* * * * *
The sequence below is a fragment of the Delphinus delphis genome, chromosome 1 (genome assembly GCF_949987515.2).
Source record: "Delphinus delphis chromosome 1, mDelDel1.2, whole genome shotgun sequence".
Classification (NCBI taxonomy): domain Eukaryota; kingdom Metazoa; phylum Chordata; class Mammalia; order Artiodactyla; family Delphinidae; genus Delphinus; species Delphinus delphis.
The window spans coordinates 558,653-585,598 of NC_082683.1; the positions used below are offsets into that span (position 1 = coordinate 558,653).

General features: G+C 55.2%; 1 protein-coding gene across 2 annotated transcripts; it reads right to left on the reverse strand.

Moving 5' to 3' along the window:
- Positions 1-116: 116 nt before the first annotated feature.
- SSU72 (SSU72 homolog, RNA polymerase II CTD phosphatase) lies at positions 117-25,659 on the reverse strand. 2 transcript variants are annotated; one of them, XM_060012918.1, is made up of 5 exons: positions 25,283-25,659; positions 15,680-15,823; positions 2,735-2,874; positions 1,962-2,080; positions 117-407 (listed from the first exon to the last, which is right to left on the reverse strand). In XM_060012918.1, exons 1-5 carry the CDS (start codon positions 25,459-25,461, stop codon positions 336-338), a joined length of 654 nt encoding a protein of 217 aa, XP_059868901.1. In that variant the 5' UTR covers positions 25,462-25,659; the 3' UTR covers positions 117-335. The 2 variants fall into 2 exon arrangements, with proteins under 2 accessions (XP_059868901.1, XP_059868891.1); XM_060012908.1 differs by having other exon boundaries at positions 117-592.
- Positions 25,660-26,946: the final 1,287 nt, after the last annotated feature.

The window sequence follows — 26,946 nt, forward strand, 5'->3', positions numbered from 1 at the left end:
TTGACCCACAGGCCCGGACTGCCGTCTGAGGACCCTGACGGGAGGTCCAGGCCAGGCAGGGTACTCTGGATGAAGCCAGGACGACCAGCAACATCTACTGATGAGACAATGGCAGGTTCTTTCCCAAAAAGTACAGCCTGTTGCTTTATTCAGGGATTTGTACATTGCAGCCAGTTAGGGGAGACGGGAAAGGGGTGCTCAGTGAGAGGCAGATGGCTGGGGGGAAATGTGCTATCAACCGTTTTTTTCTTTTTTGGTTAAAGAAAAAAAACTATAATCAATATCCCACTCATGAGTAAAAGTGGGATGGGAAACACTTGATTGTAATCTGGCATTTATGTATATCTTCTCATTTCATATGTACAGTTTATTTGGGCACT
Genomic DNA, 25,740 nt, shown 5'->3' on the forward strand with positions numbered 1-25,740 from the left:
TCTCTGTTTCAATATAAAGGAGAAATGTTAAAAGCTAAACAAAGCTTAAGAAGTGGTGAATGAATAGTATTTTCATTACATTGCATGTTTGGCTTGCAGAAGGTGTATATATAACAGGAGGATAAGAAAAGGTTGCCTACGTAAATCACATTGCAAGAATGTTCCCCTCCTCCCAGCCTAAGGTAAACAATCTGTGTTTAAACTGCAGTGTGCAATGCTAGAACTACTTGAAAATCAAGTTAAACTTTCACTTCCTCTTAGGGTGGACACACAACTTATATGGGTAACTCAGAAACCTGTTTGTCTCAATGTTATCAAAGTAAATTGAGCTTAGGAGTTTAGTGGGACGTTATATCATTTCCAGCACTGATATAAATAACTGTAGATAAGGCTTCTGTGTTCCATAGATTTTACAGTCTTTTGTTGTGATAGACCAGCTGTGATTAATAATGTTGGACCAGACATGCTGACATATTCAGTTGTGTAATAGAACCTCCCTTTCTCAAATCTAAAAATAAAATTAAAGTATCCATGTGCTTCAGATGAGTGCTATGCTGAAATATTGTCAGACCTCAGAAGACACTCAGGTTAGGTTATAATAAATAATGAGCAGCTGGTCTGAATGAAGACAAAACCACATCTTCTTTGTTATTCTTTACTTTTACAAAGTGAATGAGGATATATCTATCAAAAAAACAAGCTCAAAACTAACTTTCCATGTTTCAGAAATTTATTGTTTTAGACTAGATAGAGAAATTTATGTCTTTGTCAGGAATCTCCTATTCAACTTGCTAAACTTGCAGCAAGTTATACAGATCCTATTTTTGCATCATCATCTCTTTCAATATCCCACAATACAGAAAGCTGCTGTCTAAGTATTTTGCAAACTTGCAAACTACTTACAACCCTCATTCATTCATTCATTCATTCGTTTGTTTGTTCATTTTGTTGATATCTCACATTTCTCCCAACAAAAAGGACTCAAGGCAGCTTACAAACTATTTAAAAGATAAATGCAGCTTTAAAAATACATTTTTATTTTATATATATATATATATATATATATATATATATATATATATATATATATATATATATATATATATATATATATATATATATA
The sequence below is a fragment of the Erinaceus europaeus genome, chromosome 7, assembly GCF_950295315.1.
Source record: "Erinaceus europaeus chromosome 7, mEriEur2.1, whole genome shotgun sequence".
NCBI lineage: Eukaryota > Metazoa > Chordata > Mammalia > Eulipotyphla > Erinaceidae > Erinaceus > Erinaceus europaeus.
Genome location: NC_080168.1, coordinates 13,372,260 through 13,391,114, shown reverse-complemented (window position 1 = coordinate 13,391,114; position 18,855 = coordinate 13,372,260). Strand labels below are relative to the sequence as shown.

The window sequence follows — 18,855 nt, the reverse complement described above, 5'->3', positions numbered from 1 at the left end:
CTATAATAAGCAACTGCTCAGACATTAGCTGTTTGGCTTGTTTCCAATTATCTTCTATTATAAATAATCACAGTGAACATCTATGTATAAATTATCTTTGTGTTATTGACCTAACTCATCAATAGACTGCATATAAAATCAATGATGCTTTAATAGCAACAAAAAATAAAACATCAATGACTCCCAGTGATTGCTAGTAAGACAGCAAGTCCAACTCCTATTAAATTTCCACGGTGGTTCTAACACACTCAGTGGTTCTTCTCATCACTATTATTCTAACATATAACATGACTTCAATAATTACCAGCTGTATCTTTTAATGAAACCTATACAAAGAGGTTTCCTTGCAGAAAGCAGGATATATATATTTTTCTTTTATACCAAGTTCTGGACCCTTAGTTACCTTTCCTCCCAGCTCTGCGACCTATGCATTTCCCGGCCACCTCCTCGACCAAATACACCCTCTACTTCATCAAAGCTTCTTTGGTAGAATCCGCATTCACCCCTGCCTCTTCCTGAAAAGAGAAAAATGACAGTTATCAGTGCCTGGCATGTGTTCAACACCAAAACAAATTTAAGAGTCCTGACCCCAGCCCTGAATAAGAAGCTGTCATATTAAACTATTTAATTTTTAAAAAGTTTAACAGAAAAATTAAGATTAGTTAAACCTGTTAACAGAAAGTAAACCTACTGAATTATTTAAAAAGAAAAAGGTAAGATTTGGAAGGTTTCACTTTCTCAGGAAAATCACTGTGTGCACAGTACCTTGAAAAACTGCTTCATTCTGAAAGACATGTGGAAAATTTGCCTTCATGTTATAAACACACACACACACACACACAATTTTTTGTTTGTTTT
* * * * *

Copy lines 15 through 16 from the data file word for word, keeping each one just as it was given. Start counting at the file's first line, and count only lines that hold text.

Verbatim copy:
Source record: "Erinaceus europaeus chromosome 7, mEriEur2.1, whole genome shotgun sequence".
NCBI lineage: Eukaryota > Metazoa > Chordata > Mammalia > Eulipotyphla > Erinaceidae > Erinaceus > Erinaceus europaeus.